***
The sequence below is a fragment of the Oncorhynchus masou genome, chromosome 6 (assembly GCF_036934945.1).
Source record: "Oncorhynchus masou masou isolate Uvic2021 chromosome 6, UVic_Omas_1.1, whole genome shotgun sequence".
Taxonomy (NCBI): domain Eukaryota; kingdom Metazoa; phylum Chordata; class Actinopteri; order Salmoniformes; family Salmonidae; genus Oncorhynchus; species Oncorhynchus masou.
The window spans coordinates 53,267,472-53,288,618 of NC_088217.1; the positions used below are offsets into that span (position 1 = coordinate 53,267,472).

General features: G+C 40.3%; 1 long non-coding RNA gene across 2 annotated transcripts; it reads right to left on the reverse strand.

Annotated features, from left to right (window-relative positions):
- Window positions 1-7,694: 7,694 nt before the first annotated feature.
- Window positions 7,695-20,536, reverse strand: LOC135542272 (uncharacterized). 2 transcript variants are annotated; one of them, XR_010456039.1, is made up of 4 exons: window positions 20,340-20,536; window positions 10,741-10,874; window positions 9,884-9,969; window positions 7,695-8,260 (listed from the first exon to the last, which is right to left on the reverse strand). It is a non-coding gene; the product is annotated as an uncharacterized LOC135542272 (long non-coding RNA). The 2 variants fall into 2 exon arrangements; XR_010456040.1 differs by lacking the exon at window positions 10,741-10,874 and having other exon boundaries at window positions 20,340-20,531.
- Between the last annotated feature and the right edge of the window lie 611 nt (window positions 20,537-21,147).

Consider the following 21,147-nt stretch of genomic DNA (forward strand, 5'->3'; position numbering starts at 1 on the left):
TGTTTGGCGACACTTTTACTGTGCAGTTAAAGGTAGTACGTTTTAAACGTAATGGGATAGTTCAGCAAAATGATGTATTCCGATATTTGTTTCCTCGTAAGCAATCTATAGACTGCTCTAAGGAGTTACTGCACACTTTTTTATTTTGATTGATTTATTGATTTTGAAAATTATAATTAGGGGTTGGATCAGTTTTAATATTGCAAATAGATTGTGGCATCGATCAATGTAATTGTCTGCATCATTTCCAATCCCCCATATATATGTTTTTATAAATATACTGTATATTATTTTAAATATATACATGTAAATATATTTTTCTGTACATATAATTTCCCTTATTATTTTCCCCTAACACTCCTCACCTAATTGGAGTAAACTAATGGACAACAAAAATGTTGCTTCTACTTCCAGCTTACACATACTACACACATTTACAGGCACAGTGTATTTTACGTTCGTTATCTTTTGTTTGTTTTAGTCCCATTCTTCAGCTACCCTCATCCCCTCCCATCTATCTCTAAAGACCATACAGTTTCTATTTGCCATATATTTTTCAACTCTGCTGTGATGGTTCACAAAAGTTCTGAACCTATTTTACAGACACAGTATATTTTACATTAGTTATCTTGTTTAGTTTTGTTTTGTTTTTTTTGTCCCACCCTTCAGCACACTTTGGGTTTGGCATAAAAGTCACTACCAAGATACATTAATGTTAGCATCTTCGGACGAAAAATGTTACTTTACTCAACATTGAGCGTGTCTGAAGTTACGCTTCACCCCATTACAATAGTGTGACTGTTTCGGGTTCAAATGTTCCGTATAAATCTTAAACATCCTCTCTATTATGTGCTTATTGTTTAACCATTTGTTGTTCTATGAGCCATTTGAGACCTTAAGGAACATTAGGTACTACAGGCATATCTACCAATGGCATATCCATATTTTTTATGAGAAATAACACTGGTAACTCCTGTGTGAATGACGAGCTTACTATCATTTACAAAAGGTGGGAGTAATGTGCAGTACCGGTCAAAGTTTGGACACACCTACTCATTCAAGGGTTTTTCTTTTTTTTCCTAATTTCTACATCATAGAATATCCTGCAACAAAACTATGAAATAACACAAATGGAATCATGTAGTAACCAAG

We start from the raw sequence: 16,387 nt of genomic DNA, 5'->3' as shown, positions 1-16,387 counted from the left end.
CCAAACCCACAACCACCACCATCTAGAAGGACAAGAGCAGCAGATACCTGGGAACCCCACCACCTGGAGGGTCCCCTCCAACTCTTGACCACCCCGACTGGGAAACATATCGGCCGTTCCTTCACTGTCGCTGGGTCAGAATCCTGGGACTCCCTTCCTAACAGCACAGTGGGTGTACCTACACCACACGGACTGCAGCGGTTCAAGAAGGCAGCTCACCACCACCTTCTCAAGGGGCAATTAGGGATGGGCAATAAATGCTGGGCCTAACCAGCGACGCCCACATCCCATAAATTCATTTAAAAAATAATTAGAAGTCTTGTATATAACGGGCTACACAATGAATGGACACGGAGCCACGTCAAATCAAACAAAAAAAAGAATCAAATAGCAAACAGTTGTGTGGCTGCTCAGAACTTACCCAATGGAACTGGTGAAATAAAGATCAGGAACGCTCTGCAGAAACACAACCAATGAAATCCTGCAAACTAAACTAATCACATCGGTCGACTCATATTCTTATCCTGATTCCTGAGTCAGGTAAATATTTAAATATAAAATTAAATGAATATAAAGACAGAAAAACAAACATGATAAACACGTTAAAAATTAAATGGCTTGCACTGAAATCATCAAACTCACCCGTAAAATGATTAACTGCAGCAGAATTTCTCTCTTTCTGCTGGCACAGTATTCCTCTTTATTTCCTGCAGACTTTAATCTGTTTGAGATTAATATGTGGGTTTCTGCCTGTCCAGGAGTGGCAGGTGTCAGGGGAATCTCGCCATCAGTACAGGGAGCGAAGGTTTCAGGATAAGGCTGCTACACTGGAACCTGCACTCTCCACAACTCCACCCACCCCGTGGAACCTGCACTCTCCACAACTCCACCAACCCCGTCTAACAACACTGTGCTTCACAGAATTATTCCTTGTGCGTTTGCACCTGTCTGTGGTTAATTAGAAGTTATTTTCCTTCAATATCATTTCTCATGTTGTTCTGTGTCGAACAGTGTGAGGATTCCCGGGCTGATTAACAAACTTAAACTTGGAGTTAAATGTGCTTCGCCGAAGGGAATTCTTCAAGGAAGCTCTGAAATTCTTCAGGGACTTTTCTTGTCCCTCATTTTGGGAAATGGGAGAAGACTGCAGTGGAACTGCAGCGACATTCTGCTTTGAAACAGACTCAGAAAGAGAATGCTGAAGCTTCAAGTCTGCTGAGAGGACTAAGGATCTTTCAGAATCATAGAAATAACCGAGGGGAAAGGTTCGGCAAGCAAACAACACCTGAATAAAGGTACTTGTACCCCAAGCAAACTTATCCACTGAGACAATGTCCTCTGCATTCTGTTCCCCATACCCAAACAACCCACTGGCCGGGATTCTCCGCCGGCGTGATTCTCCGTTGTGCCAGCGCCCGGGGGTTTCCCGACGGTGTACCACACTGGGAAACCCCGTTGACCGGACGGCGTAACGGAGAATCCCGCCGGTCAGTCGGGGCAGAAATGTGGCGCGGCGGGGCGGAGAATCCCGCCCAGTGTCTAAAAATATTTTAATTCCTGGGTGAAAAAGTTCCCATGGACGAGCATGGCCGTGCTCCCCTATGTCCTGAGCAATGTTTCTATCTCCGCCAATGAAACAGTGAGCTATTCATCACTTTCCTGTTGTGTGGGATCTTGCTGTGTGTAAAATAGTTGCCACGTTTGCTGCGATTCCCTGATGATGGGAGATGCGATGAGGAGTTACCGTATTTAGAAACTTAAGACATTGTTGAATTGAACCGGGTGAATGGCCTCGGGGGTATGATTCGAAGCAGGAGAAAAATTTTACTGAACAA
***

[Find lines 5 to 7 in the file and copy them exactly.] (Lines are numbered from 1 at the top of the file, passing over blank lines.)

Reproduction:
General features: G+C 40.3%; 1 long non-coding RNA gene across 2 annotated transcripts; it reads right to left on the reverse strand.

Annotated features, from left to right (window-relative positions):
- Window positions 1-7,694: 7,694 nt before the first annotated feature.